For all the attention that the Bush administration torture memos have been receiving over past month, those documents pale in comparison to the revelations documented in the leaked 40-page report issued by the International Committee for the Red Cross following two rounds of private interviews it held with the 14 "high value detainees" held at Guantanamo Bay.
If you want to know what our country did to those detainees -- especially Khalid Sheik Mohammed, Abu Zubaydah, and Rahim al-Nashiri (all three were waterboarded and suffered the worst treatment) -- then read the Red Cross report. It will leave you with a very sickening feeling about the depths to which President Bush and Vice President Cheney were willing to go to try to justify its disastrous war in Iraq (while the detainees were providing ample information during FBI interrogations about the 9/11 plot, the torture apparently began as they sought evidence about the non-existent al-Qaida/Iraq link) and how we morphed into the very monsters that we once condemned when it came to the actions of other nations.
Of enormous importance is the fact that it is the Red Cross which is the body designated by the Geneva Conventions to supervise treatment of prisoners of war and to judge that treatment's legality. They are the ones that are charged to make the initial finding as to whether war crimes have been committed.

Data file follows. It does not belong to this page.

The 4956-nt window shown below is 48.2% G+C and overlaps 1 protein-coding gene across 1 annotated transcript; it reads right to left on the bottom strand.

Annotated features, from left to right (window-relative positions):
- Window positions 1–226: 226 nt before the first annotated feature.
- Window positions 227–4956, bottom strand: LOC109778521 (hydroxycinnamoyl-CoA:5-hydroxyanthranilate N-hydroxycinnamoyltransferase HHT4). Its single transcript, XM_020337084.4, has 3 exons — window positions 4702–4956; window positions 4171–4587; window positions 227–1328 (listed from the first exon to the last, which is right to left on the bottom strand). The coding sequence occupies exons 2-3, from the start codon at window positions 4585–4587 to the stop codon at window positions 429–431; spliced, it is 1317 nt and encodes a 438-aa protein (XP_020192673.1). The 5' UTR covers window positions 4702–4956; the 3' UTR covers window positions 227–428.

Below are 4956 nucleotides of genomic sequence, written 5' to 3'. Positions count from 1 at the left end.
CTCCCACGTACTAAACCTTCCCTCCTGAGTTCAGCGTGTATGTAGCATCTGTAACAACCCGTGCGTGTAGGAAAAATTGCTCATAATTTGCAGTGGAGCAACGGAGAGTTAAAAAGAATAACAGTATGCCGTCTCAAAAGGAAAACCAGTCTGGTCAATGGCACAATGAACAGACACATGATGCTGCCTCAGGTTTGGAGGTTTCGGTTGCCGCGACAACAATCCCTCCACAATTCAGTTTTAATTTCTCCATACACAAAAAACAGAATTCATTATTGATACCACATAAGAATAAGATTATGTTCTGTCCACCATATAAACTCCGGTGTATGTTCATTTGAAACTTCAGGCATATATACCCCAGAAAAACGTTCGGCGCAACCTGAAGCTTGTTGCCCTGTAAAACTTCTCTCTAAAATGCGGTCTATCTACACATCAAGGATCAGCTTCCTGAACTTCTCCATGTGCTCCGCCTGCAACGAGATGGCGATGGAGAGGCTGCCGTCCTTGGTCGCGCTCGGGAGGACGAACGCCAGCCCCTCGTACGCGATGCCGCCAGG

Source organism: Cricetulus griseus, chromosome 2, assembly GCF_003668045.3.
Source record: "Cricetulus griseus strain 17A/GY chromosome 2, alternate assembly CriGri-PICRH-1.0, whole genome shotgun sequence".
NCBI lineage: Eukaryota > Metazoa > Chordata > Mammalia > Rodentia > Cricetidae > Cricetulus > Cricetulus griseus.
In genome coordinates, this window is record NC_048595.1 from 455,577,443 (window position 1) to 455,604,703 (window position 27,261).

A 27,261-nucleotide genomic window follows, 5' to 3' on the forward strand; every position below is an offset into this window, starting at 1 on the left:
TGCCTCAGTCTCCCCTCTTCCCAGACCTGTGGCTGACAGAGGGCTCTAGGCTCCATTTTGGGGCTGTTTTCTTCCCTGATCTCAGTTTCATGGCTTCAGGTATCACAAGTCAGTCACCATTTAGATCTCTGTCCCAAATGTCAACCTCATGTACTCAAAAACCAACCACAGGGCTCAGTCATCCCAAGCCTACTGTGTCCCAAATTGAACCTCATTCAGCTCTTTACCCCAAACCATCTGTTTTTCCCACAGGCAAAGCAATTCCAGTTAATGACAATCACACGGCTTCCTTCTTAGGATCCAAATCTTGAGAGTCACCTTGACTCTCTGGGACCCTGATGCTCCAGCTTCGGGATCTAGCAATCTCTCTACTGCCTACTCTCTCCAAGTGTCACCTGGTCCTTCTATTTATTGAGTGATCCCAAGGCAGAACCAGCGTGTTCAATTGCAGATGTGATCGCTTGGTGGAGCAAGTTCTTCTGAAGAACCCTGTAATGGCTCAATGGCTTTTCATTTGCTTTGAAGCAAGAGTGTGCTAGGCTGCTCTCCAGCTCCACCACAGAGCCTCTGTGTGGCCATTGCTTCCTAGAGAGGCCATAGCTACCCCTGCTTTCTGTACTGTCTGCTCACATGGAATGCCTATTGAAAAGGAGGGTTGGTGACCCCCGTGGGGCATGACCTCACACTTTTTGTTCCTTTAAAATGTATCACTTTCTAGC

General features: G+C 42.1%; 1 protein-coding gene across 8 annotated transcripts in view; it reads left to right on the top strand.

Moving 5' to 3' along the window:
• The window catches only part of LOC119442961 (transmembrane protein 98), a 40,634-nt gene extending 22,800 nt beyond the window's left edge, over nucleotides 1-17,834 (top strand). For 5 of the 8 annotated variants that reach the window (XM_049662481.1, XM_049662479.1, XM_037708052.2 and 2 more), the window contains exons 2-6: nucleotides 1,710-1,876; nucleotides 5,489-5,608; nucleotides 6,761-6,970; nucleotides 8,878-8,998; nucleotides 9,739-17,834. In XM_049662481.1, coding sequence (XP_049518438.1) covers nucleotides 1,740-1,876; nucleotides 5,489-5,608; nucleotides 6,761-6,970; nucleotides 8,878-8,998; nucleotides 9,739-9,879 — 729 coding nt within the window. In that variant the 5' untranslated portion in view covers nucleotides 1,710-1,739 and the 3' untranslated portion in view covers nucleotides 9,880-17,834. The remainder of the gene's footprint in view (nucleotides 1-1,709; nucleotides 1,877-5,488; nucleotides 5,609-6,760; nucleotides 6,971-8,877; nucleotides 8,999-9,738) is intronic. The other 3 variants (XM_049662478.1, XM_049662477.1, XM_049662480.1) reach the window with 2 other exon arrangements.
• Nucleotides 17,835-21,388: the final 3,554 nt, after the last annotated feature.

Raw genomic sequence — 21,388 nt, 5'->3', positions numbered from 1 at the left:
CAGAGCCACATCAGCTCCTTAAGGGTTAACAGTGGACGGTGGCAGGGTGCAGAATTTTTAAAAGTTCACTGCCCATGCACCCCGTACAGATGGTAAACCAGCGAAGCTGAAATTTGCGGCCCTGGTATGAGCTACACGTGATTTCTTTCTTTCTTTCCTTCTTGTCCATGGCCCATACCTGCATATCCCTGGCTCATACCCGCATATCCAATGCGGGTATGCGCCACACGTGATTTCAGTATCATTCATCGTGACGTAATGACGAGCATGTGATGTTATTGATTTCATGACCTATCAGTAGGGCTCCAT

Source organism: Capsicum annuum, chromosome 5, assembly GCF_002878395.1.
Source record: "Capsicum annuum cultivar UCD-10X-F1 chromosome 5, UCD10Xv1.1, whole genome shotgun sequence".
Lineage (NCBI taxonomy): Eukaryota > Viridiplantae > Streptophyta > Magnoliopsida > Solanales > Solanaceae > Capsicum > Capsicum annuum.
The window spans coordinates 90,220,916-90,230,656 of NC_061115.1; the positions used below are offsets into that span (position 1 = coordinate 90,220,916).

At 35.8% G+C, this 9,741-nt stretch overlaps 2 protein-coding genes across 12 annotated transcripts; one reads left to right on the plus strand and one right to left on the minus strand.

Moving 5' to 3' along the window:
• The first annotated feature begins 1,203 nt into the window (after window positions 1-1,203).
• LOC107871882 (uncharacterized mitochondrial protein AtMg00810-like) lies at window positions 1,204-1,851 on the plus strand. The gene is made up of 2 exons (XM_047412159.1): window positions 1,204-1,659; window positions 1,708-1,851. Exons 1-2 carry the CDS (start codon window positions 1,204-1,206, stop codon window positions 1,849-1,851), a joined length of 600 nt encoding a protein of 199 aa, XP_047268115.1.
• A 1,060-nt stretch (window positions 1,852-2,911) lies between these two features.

Here's what the Red Cross declared in its report:
The allegations of ill-treatment of the detainees indicate that, in many cases, the ill-treatment to which they were subjected while held in the CIA program, either singly or in combination, constituted torture. In addition, many other elements of the ill-treatment, either singly or in combination, constituted cruel and inhuman or degrading treatment.
...The totality of the circumstances in which the fourteen were held effectively amounted to an arbitrary deprivation of liberty and enforced disappearance, in contravention of international law.
So, according to the group which the U.S. has agreed would determine whether a country violated the Geneva Convention, they have found us guilty. Again, read the report if you want to be sickened over how we treated these despicable detainees.
The Red Cross report was presented to President Bush in February 2007. As you might expect, no action was ever taken by the administration.
Finally, the report ends with a summary of its interview with Khalid Sheik Mohammed that is worth remembering as former Vice President Cheney sadly continues to insist that torture worked, when it did not:
Mark Nickolas is the Managing Editor of Political Base, and this story was from his original post, "Khalid Sheik Mohammed: "I Gave A Lot Of False Information" To Make Torture Stop"